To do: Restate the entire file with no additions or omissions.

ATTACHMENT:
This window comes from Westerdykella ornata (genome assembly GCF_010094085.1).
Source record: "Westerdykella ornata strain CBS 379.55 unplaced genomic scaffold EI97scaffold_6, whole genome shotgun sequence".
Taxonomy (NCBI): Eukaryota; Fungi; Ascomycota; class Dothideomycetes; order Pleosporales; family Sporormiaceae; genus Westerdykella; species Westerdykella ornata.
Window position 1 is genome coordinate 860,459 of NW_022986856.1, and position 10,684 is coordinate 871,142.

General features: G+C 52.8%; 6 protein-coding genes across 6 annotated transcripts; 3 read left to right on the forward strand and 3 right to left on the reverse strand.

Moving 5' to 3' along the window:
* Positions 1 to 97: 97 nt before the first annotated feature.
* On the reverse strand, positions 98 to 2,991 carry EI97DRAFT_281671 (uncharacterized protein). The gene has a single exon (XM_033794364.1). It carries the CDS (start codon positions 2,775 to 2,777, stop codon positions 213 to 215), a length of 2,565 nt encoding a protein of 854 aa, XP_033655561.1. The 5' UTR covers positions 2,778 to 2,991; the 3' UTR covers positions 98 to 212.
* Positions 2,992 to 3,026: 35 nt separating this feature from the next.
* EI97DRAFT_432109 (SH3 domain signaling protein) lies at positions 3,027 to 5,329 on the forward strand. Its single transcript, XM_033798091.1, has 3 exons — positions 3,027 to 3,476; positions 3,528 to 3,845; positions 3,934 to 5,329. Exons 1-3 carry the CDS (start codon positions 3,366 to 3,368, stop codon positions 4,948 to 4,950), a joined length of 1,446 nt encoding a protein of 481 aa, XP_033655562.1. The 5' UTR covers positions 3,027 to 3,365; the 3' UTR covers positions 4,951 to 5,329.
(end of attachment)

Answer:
This window comes from Westerdykella ornata (genome assembly GCF_010094085.1).
Source record: "Westerdykella ornata strain CBS 379.55 unplaced genomic scaffold EI97scaffold_6, whole genome shotgun sequence".
Taxonomy (NCBI): Eukaryota; Fungi; Ascomycota; class Dothideomycetes; order Pleosporales; family Sporormiaceae; genus Westerdykella; species Westerdykella ornata.
Window position 1 is genome coordinate 860,459 of NW_022986856.1, and position 10,684 is coordinate 871,142.

General features: G+C 52.8%; 6 protein-coding genes across 6 annotated transcripts; 3 read left to right on the forward strand and 3 right to left on the reverse strand.

Moving 5' to 3' along the window:
* Positions 1 to 97: 97 nt before the first annotated feature.
* On the reverse strand, positions 98 to 2,991 carry EI97DRAFT_281671 (uncharacterized protein). The gene has a single exon (XM_033794364.1). It carries the CDS (start codon positions 2,775 to 2,777, stop codon positions 213 to 215), a length of 2,565 nt encoding a protein of 854 aa, XP_033655561.1. The 5' UTR covers positions 2,778 to 2,991; the 3' UTR covers positions 98 to 212.
* Positions 2,992 to 3,026: 35 nt separating this feature from the next.
* EI97DRAFT_432109 (SH3 domain signaling protein) lies at positions 3,027 to 5,329 on the forward strand. Its single transcript, XM_033798091.1, has 3 exons — positions 3,027 to 3,476; positions 3,528 to 3,845; positions 3,934 to 5,329. Exons 1-3 carry the CDS (start codon positions 3,366 to 3,368, stop codon positions 4,948 to 4,950), a joined length of 1,446 nt encoding a protein of 481 aa, XP_033655562.1. The 5' UTR covers positions 3,027 to 3,365; the 3' UTR covers positions 4,951 to 5,329.